True as the first may be, it would lead to insanity were we to try to understand and integrate the interests of all others who may be affected by every decision we make. We have to operate by “habits of the heart” that guide us with general rules not requiring a lot of thought. Sadly, humanity’s most common rule has been: My people are the chosen people, others not my people may not be people at all, and are unwanted, untrustworthy competitors for the good things in life. It’s a rule that comes in many variations, and each of them leads toward some form of prejudice and bigotry. Ardent individualists are inclined to define my people as themselves. Anything that is a cost assessed on them to provide for the greater community is understood as unfair confiscation of what is rightfully their own to use as they please.

The rules have to change if we want to survive as a species, but the change doesn’t mean my interests have to be subordinated to the interests of others. Williams’ assertion that we each have a responsibility to work at liberating others into their responsibility is remarkably similar to longstanding counsel from management gurus who teach that the responsibility of leaders is to create the conditions in which others can be successful. Both are committed to respecting the dignity of others, and each understands that in so doing, one’s own best interests are also being served.

If we need different habits of the heart to guide us through the ordinary complexities of life, what are they, and on what authority do they stand? They are no more clearly summarized and presented as coming from God’s own words than in the Sermon on the Mount recorded in Matthew’s gospel, and its near cousin, the Sermon on the Plain recorded by Luke. My contemporary take on them follows. It may be that we find them difficult, but they are the foundations on which we are commanded to rebuild the internalized habits of the heart that serve as something like an autopilot keeping us reasonably sane, confident, and morally safe.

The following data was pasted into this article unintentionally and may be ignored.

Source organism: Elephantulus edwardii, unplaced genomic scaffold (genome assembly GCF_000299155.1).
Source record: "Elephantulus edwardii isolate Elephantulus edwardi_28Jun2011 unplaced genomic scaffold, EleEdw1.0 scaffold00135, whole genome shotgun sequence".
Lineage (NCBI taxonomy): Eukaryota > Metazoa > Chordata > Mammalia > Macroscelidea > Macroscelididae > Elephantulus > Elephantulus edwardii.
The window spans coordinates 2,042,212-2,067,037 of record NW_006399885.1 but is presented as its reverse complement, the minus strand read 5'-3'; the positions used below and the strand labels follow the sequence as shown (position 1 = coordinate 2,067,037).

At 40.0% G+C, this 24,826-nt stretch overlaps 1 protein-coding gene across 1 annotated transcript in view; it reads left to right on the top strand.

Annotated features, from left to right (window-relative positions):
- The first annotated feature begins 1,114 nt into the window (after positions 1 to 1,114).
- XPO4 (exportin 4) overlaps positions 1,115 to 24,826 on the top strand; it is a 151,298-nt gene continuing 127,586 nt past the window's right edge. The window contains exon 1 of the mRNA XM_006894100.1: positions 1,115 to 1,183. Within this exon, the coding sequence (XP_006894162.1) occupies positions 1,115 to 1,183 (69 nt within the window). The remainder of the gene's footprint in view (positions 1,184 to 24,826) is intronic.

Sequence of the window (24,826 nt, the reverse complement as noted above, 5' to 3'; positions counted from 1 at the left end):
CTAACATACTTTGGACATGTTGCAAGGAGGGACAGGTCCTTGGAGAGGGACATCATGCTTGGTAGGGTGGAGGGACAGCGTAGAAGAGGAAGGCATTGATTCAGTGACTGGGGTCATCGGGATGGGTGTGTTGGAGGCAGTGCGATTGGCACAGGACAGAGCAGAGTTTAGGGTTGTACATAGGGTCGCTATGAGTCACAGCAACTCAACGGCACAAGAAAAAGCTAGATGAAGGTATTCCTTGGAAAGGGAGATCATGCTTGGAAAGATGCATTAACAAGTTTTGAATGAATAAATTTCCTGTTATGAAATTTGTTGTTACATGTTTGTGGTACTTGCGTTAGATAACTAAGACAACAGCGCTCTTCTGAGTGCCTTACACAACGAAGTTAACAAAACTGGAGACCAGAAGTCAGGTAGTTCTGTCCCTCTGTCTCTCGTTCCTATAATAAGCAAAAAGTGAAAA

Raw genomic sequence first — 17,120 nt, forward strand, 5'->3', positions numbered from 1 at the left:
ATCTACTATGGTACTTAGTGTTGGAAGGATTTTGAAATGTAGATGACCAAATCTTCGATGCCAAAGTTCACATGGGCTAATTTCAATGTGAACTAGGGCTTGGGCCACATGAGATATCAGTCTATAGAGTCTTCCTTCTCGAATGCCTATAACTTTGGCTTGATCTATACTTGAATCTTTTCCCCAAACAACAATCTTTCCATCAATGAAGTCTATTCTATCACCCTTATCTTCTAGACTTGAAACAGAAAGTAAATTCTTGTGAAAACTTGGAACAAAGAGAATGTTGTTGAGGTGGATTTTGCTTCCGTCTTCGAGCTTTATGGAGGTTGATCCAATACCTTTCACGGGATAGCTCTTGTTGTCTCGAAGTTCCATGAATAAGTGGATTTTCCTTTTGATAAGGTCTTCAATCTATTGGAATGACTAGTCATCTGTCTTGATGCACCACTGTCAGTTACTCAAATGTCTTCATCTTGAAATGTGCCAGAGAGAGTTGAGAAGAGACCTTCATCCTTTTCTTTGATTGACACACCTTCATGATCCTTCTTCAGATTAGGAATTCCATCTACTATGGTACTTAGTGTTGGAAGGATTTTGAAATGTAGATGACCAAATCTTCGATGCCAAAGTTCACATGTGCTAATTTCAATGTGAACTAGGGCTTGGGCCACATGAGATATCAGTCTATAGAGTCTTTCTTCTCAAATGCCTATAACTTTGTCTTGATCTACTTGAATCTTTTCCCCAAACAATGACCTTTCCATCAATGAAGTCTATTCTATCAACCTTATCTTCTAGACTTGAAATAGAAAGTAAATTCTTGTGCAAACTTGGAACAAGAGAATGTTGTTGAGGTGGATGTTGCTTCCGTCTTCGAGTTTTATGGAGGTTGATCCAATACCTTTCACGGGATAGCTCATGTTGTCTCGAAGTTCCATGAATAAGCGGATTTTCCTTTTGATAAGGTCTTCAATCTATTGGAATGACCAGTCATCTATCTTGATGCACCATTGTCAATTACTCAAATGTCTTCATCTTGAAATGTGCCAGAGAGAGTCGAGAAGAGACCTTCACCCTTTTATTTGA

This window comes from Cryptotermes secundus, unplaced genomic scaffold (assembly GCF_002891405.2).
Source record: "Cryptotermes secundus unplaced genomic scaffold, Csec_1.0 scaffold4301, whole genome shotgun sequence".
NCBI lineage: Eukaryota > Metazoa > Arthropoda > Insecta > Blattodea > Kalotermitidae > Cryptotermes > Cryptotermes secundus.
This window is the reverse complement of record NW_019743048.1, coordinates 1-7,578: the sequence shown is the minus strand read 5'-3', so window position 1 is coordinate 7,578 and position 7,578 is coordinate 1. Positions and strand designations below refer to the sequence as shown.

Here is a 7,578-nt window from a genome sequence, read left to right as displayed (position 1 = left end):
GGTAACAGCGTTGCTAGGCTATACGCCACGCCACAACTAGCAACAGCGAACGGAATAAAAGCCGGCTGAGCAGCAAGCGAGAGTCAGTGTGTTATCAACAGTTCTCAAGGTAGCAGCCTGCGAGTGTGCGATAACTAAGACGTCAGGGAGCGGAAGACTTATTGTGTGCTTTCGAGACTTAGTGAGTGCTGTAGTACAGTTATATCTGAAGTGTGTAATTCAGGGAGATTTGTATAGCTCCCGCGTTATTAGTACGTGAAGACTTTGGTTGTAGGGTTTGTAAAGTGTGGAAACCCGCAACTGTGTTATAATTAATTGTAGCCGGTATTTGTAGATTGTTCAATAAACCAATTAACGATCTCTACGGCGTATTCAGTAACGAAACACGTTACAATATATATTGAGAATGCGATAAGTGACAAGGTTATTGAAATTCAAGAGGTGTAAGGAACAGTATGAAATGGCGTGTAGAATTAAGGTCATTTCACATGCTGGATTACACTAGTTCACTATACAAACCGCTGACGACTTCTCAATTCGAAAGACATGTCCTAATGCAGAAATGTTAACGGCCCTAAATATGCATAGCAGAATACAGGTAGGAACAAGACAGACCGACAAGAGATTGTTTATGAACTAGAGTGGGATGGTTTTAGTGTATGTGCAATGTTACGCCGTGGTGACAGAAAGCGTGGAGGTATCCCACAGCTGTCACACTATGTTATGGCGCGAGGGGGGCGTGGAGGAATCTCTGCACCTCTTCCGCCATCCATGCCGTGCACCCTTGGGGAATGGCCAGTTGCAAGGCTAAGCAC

• Be humble in spirit and demeanor

• Mourn for this fallen world and your role in it

• Hunger and thirst for righteousness

• Be merciful

• Be pure in heart

• Be a peacemaker

• Be willing to be persecuted for righteousness sake

• Be a person of integrity

• Let your light so shine that others will give glory to God because of you

• Understand the spirit and depth of the Ten Commandments and not just their words

• Seek reconciliation with those whom you have injured

• Let your yes be yes and your no be no

• Confront violence in radically peaceful ways

• Love your enemies

• Pray for those who persecute you

• Don’t act too pious, especially in public

• Give anonymously and with generosity

• Pray with simple words

• Pray as I have taught you

• Serve God and not wealth or earthly riches

• Trust God and don’t worry so much about this life

• Don’t be so quick to judge others; you are not very qualified to do it anyway

• Respect and honor that which is holy

• Ask, knock and seek; God who loves you will answer

• Aim for the narrow doorway – the wide one leads to hell

• Beware of false prophets

• Build your life on the solid rock of faith in God through Christ